I think Sam Harris has a novella, or long essay, “booklet” or some such regarding Free Will and whether we have it. The evidence, that stuff one gains from observing the world around you (hopefully without too much bias or ideology) suggests Determinism–the brain is a computer. We make decisions based on all the input that has been added to the database of our brain: all our life experiences and everything we learn, or what we can remember of what we’ve learnt, comes into play when it comes to Decision Time. Will you steal that car? The decision rests on “what the years of your life have taught you to be”, as Kansas so poetically put it.

    I think I’m answering your question, but if not, please feel free to specify your meaning. Otherwise, I look forward to your rebuttal! :-)

    • I find it interesting that you take the trouble to capitalize random words in your sentences (?). The utilization of mathematical symbols as conjunctions is also a hoot. Thanks for stopping by for an abbreviated visit.

  6. Jace. G’day! So you’re a dude: yankspeak': makes a minimal comment, no black/white intelletual input + sits back waiting for others to do the REAL work! Mate, have a decent gonadal crack!

  7. For those who really want to understand the Human Mind, I would recommend that they start with “Your Natural Gifts” by Margaret Broadly: It will give an appreciation of talents derived from inherited brain structure. Pay special attention to Structural Visualization, which most Armstrongists lack, but is necessary for any kind of true scientific and technological understanding — it is a sex linked inherited trait and only 25% of the population has it, which is why the cult of Herbert Armstrong is populated with so many people with magical thinking not grounded in the physical universe, but in irrational ethereal abstract thinking where, in their own deficient minds, anything is possible when science and technology dictate otherwise.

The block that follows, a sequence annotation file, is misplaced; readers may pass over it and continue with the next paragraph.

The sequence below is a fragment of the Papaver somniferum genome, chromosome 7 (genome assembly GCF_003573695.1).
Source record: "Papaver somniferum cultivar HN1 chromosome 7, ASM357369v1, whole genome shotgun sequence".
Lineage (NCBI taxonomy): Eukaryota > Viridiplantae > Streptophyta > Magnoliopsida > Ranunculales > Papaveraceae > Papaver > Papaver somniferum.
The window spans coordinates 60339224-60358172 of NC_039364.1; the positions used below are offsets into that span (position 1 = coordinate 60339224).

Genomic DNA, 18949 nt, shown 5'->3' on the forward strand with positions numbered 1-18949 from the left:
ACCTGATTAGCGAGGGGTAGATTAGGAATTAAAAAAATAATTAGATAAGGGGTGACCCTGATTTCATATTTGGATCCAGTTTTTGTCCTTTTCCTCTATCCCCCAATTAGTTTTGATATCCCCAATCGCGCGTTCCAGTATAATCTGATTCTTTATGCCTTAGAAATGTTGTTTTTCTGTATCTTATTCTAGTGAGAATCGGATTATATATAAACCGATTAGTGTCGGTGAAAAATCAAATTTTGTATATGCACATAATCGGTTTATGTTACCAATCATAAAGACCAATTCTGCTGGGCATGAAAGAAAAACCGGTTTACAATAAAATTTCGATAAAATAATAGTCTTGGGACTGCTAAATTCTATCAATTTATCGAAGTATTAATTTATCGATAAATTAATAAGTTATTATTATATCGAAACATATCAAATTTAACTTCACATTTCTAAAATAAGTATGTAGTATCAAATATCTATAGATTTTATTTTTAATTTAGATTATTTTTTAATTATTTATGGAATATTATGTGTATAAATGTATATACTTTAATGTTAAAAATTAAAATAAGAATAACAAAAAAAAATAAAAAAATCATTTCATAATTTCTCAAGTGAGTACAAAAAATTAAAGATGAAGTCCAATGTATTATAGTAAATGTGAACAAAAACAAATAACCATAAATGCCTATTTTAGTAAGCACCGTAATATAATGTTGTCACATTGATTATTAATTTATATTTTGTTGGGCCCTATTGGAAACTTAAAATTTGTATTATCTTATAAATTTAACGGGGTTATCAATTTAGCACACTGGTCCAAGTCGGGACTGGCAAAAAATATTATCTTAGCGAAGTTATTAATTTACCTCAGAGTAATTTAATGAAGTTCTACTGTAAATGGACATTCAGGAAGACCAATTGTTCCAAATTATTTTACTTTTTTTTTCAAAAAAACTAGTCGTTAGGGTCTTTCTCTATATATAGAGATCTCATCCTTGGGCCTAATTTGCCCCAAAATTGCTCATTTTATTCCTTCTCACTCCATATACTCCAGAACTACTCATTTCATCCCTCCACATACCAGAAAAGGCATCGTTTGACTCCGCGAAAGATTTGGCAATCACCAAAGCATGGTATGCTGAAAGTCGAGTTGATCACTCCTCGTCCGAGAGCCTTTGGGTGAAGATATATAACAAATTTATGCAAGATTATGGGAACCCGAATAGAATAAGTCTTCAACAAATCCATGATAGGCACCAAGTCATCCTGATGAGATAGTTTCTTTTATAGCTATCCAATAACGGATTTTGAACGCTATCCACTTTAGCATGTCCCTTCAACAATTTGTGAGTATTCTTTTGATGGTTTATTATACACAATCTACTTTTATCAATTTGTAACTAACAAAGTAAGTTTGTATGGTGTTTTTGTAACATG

The next resource is “User’s Guide to the Brain” by Dr. John Ratey. This book explores the neurology of the brain and touches on neural networking, a concept entirely foreign to the abstract thinkers of Armstrongism. Neural networking is far advanced over linear processing in the sense that digital computing can take millions of years to resolve a problem, whereas neural networking can solve the problem more or less instantly. This is the reason why we have the cognitive abilities we have. If you think it’s easy, then join the contest to build artificial intelligence to control model helicopters and see just how you get in having your helicopter recognize and move the selected objects on the playing field. Or maybe you’d like to go on Jeopardy against IBM’s Watson. Good luck with that.

    One more resource I would recommend is “The Emperor’s New Mind” by Dr. Roger Penrose. Dr. Penrose is a colleague of Steven Hawking and in the book he explores quantum physics. His belief that the human brain taps into quantum mechanics for greater results than just neural networking is compelling. If you disagree, you can take up the matter with him. I’m pretty sure you’ll lose, but you can be like the false prophets of Armstrongism and when you fail, you can declare yourself the winner.

    Armstrongists are a bunch of nim nul pathetic inadequate incompetent know nothings who have no right to express their flawed opinions, let alone call themselves “ministers”. They are more on the order of L. Ron Hubbard, but without the wit, writing skills and scientific background.

    • Sorry, and some of you already know this, I also recommend “Hardwired Behavior: What Neuroscience Reveals about Morality” by Dr. Laurence Tancredi who is, incredibly enough, both a respected Attorney and a Neurologist, often called as an expert witness in court.

      Of course, as always, Armstrongists will ignore the incontrovertible evidence that there is cause and effect for everything and the universe isn’t just random based on the ideas of some daft kook like Herbert Armstrong.

      They’d be very wrong, but, you know, their defiance against science, technology and reason is a trend.